|Número de publicación||US4932858 A|
|Tipo de publicación||Concesión|
|Número de solicitud||US 07/377,065|
|Fecha de publicación||12 Jun 1990|
|Fecha de presentación||10 Jul 1989|
|Fecha de prioridad||30 Jun 1989|
|También publicado como||CA1278409C, CN1026076C, CN1048351A, DE3925350A1, DE68924706D1, DE68924706T2, EP0405007A2, EP0405007A3, EP0405007B1|
|Número de publicación||07377065, 377065, US 4932858 A, US 4932858A, US-A-4932858, US4932858 A, US4932858A|
|Inventores||Jobst U. Gellert|
|Cesionario original||Gellert Jobst U|
|Exportar cita||BiBTeX, EndNote, RefMan|
|Citas de patentes (7), Otras citas (1), Citada por (32), Clasificaciones (14), Eventos legales (6)|
|Enlaces externos: USPTO, Cesión de USPTO, Espacenet|
This invention relates generally to injection molding and more particularly to a multi-cavity valve gated injection molding system in which each valve member extends through a bushing which is received in an opening extending through the manifold. The bushing has a melt duct with two smoothly curved arms to convey melt from the manifold to the adjoining nozzle.
It is well known that providing for smooth flow of pressurized melt is critical to successful molding of certain materials. Sharp bends, corners or dead spots in the melt passage results in unacceptable resident time for some portion of the melt being processed which can cause too much delay on colour changes and/or result in decomposition of some materials or pigments of some materials such as polyvinyl chloride and some polyesters or other high temperature crystaline materials. In most multi-cavity valve gated injection molding systems it is necessary for the melt flow passage to change direction by 90° and to join the bore around the reciprocating valve member as it extends from the manifold to each nozzle. Furthermore, substantial seepage of the pressurized melt as the valve member reciprocates must be avoided.
These problems necessarily require fine tolerance machining to overcome and it is well known to facilitate this by providing a separate bushing seated in the nozzle as disclosed in the applicant's U.S. Pat. No. 4,026,518 which issued May 31, 1977. A similar arrangement for multi-cavity molding is shown in the applicant's U.S. Pat. No. 4,521,179 which issued June 4, 1985. The applicant's U.S. Pat. No. 4,433,969 which issued Feb. 28, 1984 then shows a multi-cavity arrangement in which the bushing is located between the manifold and the nozzle. More recently U.S. Pat. No. 4,705,473 to Schmidt which issued Nov. 10, 1987 provides a bushing in which the melt duct in the bushing splits into two smoothly curved arms which connect to opposite sides of the valve member bore. Finally, U.S. Pat. No. 4,740,151 to Schmidt, et al which issued Apr. 26, 1988 shows a multi-cavity system with a different sealing and retaining bushing having a flanged portion mounted between the manifold and the back plate.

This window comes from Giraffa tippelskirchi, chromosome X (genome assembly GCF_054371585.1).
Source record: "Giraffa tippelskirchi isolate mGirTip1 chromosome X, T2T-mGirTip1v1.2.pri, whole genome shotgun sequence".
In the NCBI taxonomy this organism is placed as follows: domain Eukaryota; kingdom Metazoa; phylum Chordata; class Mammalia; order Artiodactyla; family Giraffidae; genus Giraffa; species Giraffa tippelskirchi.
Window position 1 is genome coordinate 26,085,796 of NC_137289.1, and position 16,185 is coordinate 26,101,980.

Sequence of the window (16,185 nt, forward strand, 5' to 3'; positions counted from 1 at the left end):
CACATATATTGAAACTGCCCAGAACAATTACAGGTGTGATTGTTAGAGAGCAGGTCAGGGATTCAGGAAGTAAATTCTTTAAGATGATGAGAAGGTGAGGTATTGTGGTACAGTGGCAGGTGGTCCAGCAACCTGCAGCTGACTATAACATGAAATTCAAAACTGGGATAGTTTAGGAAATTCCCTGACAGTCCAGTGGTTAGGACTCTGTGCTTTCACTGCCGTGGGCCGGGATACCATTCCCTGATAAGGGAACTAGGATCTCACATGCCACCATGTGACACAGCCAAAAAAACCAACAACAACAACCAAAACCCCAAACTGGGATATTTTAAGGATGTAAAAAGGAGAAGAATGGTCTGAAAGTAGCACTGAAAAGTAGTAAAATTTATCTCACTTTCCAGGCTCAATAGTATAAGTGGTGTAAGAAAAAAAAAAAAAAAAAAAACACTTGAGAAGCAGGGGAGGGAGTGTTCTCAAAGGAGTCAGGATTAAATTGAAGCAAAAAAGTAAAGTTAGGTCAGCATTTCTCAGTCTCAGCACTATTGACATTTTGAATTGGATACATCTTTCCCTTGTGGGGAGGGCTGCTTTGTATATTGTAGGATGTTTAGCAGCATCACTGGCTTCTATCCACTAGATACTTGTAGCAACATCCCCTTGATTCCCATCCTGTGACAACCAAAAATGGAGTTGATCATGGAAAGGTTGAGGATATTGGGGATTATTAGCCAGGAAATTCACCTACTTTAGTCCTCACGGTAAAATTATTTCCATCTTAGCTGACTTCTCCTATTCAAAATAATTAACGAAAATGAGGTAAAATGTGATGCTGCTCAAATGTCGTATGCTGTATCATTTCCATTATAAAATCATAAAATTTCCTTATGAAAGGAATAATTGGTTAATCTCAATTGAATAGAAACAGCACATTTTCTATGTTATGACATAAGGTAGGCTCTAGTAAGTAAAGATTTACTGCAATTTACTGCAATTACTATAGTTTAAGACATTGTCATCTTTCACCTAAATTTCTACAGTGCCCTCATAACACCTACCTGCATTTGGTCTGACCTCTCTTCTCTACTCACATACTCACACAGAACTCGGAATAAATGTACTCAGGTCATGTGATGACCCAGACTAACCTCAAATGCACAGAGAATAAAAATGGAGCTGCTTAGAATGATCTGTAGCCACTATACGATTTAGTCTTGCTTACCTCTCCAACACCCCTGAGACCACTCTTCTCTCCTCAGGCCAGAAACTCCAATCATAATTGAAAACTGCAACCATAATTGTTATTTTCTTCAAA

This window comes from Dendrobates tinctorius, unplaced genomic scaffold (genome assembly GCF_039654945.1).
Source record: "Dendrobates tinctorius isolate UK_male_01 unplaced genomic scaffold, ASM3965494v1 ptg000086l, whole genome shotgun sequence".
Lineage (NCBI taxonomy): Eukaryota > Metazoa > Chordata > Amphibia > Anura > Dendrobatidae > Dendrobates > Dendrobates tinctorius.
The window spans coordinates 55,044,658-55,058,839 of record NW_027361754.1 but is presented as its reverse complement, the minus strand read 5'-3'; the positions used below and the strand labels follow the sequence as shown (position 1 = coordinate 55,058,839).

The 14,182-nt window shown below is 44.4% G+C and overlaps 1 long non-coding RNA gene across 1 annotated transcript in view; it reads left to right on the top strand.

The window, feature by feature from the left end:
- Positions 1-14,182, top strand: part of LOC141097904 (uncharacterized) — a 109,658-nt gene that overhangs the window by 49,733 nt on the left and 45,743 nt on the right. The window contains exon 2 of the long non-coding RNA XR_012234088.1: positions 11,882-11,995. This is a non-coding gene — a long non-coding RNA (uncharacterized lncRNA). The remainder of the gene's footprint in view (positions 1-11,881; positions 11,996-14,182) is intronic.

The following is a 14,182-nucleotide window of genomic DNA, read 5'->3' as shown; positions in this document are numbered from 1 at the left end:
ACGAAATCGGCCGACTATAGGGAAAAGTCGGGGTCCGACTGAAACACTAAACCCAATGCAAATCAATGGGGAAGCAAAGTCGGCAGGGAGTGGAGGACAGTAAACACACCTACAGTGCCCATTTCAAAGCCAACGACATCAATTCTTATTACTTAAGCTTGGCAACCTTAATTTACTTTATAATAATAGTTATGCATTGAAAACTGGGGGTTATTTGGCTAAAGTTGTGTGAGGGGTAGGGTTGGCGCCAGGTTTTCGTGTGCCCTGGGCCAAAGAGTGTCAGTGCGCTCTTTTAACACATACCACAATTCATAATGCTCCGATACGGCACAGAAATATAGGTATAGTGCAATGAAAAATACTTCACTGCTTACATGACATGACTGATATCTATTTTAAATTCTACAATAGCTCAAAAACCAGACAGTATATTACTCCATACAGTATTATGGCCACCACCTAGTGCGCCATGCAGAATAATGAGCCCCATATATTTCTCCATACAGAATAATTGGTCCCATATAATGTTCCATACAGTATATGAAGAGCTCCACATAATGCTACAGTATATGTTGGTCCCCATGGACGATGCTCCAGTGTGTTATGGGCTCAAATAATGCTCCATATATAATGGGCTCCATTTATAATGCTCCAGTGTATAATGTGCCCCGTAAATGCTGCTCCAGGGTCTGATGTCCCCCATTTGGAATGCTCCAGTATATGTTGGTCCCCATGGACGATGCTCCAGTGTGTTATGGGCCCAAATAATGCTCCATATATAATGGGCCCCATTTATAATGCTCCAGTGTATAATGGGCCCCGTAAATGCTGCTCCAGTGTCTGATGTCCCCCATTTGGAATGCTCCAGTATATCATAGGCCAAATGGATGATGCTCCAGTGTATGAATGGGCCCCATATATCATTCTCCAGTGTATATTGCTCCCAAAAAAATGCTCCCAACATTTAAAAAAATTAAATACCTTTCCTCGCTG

Of course, the bushing must have a minimum thickness (or height) to provide the necessary melt passage and the seal around the reciprocating valve member. On the other hand, reducing the overall thickness (or height) of the system is often very important, particularly in view of the recent trend to system size reduction. Locating the bushing between the manifold and the nozzle has the disadvantage that it increases the system height and providing separate bushings on opposite sides of the manifold only magnifies the problem.
Accordingly, it is an object of the invention to at least partially overcome the disadvantages of the prior art by providing a multi-cavity valve gated injection molding system wherein each valve member passes through a bushing which is received in a hole in the manifold and extends between the back plate and the nozzle.